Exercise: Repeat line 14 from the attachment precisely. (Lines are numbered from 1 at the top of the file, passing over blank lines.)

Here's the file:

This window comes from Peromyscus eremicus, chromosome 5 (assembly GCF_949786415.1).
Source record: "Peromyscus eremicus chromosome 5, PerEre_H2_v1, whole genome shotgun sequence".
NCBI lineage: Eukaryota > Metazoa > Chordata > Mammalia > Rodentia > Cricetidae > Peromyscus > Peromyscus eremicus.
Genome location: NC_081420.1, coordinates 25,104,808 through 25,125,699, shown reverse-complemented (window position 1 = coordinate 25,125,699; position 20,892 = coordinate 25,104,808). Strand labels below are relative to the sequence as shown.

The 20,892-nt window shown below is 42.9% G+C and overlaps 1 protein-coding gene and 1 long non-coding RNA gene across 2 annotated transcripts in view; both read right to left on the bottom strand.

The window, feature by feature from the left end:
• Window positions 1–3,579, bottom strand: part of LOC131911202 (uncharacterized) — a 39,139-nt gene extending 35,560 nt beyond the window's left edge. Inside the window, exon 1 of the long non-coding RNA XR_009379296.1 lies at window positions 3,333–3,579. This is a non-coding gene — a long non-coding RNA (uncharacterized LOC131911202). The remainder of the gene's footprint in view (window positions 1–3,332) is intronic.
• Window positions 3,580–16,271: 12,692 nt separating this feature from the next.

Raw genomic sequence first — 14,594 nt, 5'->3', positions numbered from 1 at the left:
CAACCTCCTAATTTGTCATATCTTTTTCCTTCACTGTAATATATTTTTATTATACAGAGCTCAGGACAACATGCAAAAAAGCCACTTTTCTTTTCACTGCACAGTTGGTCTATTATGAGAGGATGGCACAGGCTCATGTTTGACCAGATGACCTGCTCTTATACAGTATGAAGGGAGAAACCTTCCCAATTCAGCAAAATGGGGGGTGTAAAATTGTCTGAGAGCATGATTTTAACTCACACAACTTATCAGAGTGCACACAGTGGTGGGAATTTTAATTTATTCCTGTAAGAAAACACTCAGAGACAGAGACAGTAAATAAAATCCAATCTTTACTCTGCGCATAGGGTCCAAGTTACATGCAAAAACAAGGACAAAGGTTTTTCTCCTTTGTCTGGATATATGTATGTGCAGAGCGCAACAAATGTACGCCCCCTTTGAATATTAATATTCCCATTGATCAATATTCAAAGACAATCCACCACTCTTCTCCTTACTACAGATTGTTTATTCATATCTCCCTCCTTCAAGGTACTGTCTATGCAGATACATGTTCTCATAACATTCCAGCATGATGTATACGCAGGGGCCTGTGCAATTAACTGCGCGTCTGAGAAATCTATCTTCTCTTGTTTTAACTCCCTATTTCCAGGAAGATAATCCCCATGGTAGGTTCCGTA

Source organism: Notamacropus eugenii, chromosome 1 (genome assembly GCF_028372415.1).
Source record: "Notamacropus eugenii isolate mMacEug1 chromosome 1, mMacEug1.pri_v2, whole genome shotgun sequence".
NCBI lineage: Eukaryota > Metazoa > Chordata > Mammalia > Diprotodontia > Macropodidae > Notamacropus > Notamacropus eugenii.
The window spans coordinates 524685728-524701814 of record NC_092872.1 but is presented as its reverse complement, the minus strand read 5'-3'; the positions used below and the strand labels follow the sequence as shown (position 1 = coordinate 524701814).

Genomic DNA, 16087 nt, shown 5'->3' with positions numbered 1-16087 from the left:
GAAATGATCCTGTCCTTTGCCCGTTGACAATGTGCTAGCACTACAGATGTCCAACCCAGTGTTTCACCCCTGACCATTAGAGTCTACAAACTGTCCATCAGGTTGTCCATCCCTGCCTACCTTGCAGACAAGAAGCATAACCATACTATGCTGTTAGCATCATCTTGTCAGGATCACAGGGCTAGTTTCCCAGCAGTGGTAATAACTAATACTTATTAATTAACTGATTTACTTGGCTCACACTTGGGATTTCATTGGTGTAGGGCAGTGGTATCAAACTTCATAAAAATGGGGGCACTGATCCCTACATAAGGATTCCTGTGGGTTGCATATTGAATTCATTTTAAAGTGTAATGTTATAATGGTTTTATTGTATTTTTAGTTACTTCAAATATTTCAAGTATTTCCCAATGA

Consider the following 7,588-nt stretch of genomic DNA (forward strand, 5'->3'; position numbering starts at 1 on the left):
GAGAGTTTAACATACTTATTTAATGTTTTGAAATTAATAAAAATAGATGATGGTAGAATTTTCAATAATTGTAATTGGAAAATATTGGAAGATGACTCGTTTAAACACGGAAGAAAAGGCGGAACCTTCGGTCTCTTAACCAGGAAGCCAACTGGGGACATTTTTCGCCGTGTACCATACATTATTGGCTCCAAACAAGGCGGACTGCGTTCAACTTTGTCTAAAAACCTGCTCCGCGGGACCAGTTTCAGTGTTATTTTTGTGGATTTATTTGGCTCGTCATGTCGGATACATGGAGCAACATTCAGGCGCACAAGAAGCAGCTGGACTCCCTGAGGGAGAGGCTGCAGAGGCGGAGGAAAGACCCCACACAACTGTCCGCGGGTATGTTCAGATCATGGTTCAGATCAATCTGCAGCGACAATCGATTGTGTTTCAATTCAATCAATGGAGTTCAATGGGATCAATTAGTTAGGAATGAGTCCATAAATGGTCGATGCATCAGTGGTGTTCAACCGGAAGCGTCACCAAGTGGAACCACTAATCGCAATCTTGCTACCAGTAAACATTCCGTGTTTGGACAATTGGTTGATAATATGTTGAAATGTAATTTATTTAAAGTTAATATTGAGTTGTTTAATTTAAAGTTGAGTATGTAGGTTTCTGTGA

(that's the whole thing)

The window spans coordinates 524685728-524701814 of record NC_092872.1 but is presented as its reverse complement, the minus strand read 5'-3'; the positions used below and the strand labels follow the sequence as shown (position 1 = coordinate 524701814).